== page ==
Wednesday, February 29, 2012

On the Passions

I hope you are all having a Blessed Lent! Remember, Lent is not just sorrow and somberness. It is a “Bright Sadness” as Father Alexander Schmemann calls it. Amid the remembrance of the Crucifixion and our own lowliness we have the celebration of the Annunciation, which heralds the beginning of our Salvation, and the Feast of Feasts, the Resurrection at our journey’s end! “Be of Good Cheer, I have overcome the world!” (John 16:33)

Passions. I have mentioned these before, and I felt it might be good to clarify exactly what I mean by them. First off, this is no novelty of mine, but is a term used by many of the Holy Fathers concerning disordered desires. Passion comes from the Greek word Pascho, which means to suffer. In a sense, we suffer because of our passions (perhaps not all that noticeably either, which is part of their insidiousness). But isn’t passion a good thing? It’s good to have a passion for something, says the guy two offices down from you who bikes to work. Hiking, volunteering, or working, these are all good passions... But the term predates our relatively recent recycling of the term for something good or neutral.

Briefly looking at an English dictionary entry for passion I found the following definitions :
1. any powerful or compelling emotion or feeling, as love or hate.
2. strong sexual desire; lust.
3. a strong affection or enthusiasm for an object, concept,

What do these tell us about the word passion? All have the connotation of being bold. These are not tiny inclinations. And secondly, they are emotive, base, primal. They come from a very raw part of psyche. Drive is another word that comes to mind. They come from down deep within us, like the fires that fuel a steam engine in a great ocean liner. Sometimes, we may not even be fully aware of them.

Think of those very strong desires that are often marred by missing the mark. Love is mixed up with Lust. Overeating grows from a desire of cheap all you can eat buffets. Resentment is birthed from withholding forgiveness. Laziness, Sloth, from apathy for whatever task is at hand. They often start as subtle mixups, but overtime become ingrained and powerful pulls that drive a wedge between us and our ability to grow closer to God.

The 8th century monk, Saint Peter of Damascus tells us that every virtue lies between the straits of two passions:

“Each virtue lies between two unnatural passions. Moral Judgement lies between craftiness and thoughtlessness; self-restraint, between stubbornness and debauchery; courage, between overbearingness and cowardice; justice, between over-frugality and greed.” - St. Peter of Damascus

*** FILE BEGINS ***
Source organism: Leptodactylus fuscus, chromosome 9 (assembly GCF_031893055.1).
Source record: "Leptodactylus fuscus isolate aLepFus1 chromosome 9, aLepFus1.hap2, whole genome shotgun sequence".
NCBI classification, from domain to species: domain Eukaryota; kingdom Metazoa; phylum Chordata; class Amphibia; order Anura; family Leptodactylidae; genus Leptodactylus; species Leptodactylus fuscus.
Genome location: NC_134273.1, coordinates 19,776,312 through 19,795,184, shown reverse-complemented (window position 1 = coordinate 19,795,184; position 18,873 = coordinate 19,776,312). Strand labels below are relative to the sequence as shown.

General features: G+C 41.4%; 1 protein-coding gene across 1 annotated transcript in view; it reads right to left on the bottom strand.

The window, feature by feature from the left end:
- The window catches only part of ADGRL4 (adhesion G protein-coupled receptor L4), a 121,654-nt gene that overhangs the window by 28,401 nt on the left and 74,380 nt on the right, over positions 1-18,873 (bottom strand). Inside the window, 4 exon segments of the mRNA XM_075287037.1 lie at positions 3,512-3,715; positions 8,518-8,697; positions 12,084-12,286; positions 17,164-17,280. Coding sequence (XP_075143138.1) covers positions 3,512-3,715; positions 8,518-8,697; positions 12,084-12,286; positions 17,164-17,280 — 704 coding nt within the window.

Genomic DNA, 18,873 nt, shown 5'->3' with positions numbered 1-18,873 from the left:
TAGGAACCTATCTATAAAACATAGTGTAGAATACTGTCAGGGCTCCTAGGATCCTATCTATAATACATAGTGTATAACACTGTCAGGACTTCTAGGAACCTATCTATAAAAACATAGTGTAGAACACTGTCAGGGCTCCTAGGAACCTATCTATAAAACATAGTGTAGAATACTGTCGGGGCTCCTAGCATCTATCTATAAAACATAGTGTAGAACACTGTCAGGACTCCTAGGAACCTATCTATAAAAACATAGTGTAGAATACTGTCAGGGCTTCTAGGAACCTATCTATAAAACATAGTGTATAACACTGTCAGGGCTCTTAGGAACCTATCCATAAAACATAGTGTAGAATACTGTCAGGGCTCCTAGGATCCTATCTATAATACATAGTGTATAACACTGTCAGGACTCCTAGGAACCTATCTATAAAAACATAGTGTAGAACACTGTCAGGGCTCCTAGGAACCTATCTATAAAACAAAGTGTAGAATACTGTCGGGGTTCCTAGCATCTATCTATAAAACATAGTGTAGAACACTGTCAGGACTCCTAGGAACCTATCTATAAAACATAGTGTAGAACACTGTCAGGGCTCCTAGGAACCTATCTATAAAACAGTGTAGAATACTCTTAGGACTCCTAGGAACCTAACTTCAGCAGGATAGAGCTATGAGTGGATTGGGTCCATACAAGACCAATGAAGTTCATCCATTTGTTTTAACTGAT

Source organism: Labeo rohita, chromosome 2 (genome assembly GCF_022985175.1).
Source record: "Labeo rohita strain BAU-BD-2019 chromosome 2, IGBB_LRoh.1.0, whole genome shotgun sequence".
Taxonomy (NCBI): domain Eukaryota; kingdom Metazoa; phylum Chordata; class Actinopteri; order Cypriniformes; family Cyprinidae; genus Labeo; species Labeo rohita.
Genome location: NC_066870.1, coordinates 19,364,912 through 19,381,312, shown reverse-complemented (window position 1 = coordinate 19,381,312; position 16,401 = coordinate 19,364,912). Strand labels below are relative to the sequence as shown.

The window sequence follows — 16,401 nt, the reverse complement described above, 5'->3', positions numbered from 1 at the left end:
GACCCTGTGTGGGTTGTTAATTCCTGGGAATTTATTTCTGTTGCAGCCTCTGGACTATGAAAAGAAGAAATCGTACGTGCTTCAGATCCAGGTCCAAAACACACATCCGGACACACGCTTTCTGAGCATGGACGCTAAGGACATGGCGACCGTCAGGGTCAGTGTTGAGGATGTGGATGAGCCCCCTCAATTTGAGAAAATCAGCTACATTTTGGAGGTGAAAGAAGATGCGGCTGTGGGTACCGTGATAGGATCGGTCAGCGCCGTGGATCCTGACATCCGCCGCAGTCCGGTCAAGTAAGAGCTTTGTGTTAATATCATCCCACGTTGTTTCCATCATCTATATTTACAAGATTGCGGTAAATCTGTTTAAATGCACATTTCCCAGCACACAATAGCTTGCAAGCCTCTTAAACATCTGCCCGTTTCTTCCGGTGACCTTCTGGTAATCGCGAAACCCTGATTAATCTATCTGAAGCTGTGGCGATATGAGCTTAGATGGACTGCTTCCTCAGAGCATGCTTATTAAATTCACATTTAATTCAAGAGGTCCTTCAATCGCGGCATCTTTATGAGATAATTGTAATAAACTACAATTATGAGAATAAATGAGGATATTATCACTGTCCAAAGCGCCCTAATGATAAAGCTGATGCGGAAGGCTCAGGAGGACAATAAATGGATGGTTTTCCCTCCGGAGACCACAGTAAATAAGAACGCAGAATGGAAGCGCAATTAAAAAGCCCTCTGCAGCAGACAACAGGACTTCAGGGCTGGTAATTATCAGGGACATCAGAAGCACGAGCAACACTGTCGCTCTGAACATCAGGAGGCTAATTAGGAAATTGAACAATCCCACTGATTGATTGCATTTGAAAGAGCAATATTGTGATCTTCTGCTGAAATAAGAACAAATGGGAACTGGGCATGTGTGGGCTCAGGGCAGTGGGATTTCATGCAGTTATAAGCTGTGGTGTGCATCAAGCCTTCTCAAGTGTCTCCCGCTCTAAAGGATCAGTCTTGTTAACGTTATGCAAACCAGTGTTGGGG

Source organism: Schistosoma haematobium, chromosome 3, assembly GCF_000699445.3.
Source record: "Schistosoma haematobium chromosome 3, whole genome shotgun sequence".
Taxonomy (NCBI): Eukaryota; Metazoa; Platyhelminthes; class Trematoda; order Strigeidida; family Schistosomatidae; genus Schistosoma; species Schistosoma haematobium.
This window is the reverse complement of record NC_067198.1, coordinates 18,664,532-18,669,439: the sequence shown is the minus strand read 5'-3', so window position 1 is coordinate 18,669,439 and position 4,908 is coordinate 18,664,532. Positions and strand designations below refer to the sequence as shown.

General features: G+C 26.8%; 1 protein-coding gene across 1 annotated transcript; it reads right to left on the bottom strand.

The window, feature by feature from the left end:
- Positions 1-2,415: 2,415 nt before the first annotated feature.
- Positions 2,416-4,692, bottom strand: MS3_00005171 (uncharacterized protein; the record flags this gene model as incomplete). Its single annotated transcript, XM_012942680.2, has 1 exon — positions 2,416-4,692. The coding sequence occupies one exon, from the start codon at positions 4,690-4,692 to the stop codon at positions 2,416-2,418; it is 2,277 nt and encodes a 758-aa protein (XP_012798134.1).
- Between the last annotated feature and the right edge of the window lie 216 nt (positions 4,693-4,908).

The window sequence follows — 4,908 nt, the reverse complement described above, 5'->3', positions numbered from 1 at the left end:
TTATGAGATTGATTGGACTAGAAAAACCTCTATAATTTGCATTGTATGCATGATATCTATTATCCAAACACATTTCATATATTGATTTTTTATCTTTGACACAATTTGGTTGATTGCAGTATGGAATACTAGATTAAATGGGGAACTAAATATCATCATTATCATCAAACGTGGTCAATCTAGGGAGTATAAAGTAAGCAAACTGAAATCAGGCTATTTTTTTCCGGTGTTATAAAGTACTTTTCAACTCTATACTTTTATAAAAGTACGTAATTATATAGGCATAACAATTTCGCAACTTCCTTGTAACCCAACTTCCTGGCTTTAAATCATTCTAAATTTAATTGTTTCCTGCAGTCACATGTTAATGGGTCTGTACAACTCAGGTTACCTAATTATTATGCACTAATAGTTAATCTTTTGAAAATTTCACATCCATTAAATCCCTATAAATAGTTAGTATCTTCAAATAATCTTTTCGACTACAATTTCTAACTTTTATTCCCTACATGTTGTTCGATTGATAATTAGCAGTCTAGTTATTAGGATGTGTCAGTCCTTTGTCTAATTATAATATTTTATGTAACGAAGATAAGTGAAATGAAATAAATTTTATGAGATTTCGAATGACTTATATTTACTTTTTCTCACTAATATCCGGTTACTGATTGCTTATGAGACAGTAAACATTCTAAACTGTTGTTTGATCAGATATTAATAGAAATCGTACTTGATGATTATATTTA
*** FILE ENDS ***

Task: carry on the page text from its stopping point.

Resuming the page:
Our Holy Father, Saint Maximos the Confessor says, it is because of the fall, that we are subject to these disordered desires that rob of us of our divine glory. Otherwise all desire, all passions would be of a good design: 

“Impurity of soul lies in its not functioning in accordance with [divine] nature. It is because of this that impassioned thoughts are produced in the mind. The soul functions in accordance with the [divine] nature when it remains dispassionate in the face of provocations both from [worldly] things and from conceptual images of those things.” - St. Maximos the Confessor

The Great Ascetic Saint Theodore speaks of passions being aroused by logisimoi. Those thoughts that if allowed to linger in the mind become great tempters toward sin. It is in our best interest (even duty, if we can muster the strength to call it that) to fight these, and not let them stir our passions toward sin: 

“It does not lie within our power to decide whether or not the passions are going to harass and attack the soul. But it does lie within our power to prevent the impassioned thoughts from lingering within us and arousing the passions to [shameful] action.” - St. Theodoros the Great Ascetic

Saint Neilos of Sinai, a priest friend of John Chrysostom, says we should always be watchful of our heart and mind. Even if we have successfully fought and overcome a passion of say, lust or avarice, perhaps some new thing will creep in and arouse it. Say a new paycheck and the recent release of some new smartphone, whereby one purchase quickly becomes many more. Or a confrontation with scantly clad woman, soon becomes a brief fantasy involving many terribly shady situations. As Saint Anastasios the Persian says: "We Christians, fall, but we get up. And we do this until we can die standing on our feet."

“For if someone does not watch his mind attentively, he will find that, after he has cut down the passions, the images of past fantasies begin to emerge like young shoots. If he constantly allows these images to force their way into his mind and does not bar their entry, the passions will once more establish themselves within him; despite his previous victory, and he will have to struggle against them once again.” - Saint Neilos of Sinai

And lastly, Saint Mark the Ascetic confesses the prime injunction for Christians and the only 100% security against falling into sin; the acquisition of the Spirit of Peace. By the indwelling of One of the Holy Trinity, we are preserved from death. That spiritual death, that Christ says leads to total despair. 

“Peace is deliverance from the passions, and is not found except through the action of the Holy Spirit.”  - St. Mark the Ascetic

This my friends, is GRACE! The ministry/action/indwelling of the Holy Spirit in our lives, in our hearts, in our minds.

Festal Pairing:

Today, March 1st, is the Feast of St. David of Wales (St. Eudocia if you are a Byzantine). He's a baller dude, who was ordained in the Holy Land and was a great ascetic. He convoked a synod in the 6th century that stamped out the last vestiges of Pelagianism in the British Isles. Have an Amber or Red Ale in his Honor!

Glory to God for All Things!

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